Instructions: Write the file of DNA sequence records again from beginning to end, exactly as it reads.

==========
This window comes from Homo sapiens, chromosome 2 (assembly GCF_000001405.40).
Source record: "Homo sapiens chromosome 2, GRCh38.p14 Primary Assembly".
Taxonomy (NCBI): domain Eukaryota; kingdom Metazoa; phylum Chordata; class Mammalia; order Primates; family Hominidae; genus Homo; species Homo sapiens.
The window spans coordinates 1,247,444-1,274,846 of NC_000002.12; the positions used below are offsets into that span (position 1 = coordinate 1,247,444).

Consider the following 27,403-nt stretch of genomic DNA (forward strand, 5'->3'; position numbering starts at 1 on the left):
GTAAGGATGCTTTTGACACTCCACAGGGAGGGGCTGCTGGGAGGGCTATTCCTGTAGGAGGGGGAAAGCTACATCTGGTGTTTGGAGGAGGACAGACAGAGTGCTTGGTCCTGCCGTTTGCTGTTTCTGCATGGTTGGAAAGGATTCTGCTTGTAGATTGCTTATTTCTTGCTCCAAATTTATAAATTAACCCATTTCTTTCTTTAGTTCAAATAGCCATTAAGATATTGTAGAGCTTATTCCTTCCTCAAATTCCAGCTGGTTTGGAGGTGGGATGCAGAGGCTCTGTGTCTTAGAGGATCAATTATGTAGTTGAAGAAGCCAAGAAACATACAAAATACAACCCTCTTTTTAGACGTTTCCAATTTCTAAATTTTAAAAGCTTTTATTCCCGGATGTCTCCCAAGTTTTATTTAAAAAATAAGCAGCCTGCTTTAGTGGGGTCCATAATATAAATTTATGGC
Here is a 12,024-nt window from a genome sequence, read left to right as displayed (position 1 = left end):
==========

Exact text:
This window comes from Homo sapiens, chromosome 2 (assembly GCF_000001405.40).
Source record: "Homo sapiens chromosome 2, GRCh38.p14 Primary Assembly".
Taxonomy (NCBI): domain Eukaryota; kingdom Metazoa; phylum Chordata; class Mammalia; order Primates; family Hominidae; genus Homo; species Homo sapiens.
The window spans coordinates 1,247,444-1,274,846 of NC_000002.12; the positions used below are offsets into that span (position 1 = coordinate 1,247,444).

Consider the following 27,403-nt stretch of genomic DNA (forward strand, 5'->3'; position numbering starts at 1 on the left):
GTAAGGATGCTTTTGACACTCCACAGGGAGGGGCTGCTGGGAGGGCTATTCCTGTAGGAGGGGGAAAGCTACATCTGGTGTTTGGAGGAGGACAGACAGAGTGCTTGGTCCTGCCGTTTGCTGTTTCTGCATGGTTGGAAAGGATTCTGCTTGTAGATTGCTTATTTCTTGCTCCAAATTTATAAATTAACCCATTTCTTTCTTTAGTTCAAATAGCCATTAAGATATTGTAGAGCTTATTCCTTCCTCAAATTCCAGCTGGTTTGGAGGTGGGATGCAGAGGCTCTGTGTCTTAGAGGATCAATTATGTAGTTGAAGAAGCCAAGAAACATACAAAATACAACCCTCTTTTTAGACGTTTCCAATTTCTAAATTTTAAAAGCTTTTATTCCCGGATGTCTCCCAAGTTTTATTTAAAAAATAAGCAGCCTGCTTTAGTGGGGTCCATAATATAAATTTATGGC
Here is a 12,024-nt window from a genome sequence, read left to right as displayed (position 1 = left end):